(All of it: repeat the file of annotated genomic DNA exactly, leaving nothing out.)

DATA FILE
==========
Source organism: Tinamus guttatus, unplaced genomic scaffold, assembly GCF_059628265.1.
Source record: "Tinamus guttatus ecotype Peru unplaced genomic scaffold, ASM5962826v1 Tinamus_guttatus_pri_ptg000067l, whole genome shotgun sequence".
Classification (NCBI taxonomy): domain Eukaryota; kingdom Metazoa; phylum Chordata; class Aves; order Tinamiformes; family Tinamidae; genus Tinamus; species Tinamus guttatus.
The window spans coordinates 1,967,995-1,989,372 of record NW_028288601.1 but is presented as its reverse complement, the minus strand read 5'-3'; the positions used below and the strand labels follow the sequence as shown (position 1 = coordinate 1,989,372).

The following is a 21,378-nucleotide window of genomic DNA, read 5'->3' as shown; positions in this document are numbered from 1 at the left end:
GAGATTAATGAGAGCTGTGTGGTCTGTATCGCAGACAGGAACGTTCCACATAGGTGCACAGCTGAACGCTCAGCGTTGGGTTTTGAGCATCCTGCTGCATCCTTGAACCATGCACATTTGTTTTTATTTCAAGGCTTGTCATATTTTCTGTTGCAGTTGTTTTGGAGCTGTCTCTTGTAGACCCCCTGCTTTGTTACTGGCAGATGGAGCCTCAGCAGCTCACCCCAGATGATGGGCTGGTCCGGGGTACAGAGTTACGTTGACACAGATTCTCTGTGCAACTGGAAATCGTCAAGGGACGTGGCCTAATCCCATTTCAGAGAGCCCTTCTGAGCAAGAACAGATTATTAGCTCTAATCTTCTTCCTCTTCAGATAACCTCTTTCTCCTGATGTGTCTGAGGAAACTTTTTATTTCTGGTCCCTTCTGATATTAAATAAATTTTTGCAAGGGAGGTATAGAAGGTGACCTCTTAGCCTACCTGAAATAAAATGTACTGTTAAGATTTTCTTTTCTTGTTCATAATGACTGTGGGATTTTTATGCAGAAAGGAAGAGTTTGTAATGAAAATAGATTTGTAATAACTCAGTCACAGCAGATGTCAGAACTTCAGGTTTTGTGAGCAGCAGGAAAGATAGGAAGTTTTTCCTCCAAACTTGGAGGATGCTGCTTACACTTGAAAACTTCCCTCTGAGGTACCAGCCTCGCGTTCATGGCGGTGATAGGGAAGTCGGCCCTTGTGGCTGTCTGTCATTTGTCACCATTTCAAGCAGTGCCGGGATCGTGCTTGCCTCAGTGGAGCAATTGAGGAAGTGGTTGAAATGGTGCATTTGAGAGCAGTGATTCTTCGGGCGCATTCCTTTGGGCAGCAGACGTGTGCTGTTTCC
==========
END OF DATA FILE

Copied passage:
Source organism: Tinamus guttatus, unplaced genomic scaffold, assembly GCF_059628265.1.
Source record: "Tinamus guttatus ecotype Peru unplaced genomic scaffold, ASM5962826v1 Tinamus_guttatus_pri_ptg000067l, whole genome shotgun sequence".
Classification (NCBI taxonomy): domain Eukaryota; kingdom Metazoa; phylum Chordata; class Aves; order Tinamiformes; family Tinamidae; genus Tinamus; species Tinamus guttatus.
The window spans coordinates 1,967,995-1,989,372 of record NW_028288601.1 but is presented as its reverse complement, the minus strand read 5'-3'; the positions used below and the strand labels follow the sequence as shown (position 1 = coordinate 1,989,372).

The following is a 21,378-nucleotide window of genomic DNA, read 5'->3' as shown; positions in this document are numbered from 1 at the left end:
GAGATTAATGAGAGCTGTGTGGTCTGTATCGCAGACAGGAACGTTCCACATAGGTGCACAGCTGAACGCTCAGCGTTGGGTTTTGAGCATCCTGCTGCATCCTTGAACCATGCACATTTGTTTTTATTTCAAGGCTTGTCATATTTTCTGTTGCAGTTGTTTTGGAGCTGTCTCTTGTAGACCCCCTGCTTTGTTACTGGCAGATGGAGCCTCAGCAGCTCACCCCAGATGATGGGCTGGTCCGGGGTACAGAGTTACGTTGACACAGATTCTCTGTGCAACTGGAAATCGTCAAGGGACGTGGCCTAATCCCATTTCAGAGAGCCCTTCTGAGCAAGAACAGATTATTAGCTCTAATCTTCTTCCTCTTCAGATAACCTCTTTCTCCTGATGTGTCTGAGGAAACTTTTTATTTCTGGTCCCTTCTGATATTAAATAAATTTTTGCAAGGGAGGTATAGAAGGTGACCTCTTAGCCTACCTGAAATAAAATGTACTGTTAAGATTTTCTTTTCTTGTTCATAATGACTGTGGGATTTTTATGCAGAAAGGAAGAGTTTGTAATGAAAATAGATTTGTAATAACTCAGTCACAGCAGATGTCAGAACTTCAGGTTTTGTGAGCAGCAGGAAAGATAGGAAGTTTTTCCTCCAAACTTGGAGGATGCTGCTTACACTTGAAAACTTCCCTCTGAGGTACCAGCCTCGCGTTCATGGCGGTGATAGGGAAGTCGGCCCTTGTGGCTGTCTGTCATTTGTCACCATTTCAAGCAGTGCCGGGATCGTGCTTGCCTCAGTGGAGCAATTGAGGAAGTGGTTGAAATGGTGCATTTGAGAGCAGTGATTCTTCGGGCGCATTCCTTTGGGCAGCAGACGTGTGCTGTTTCC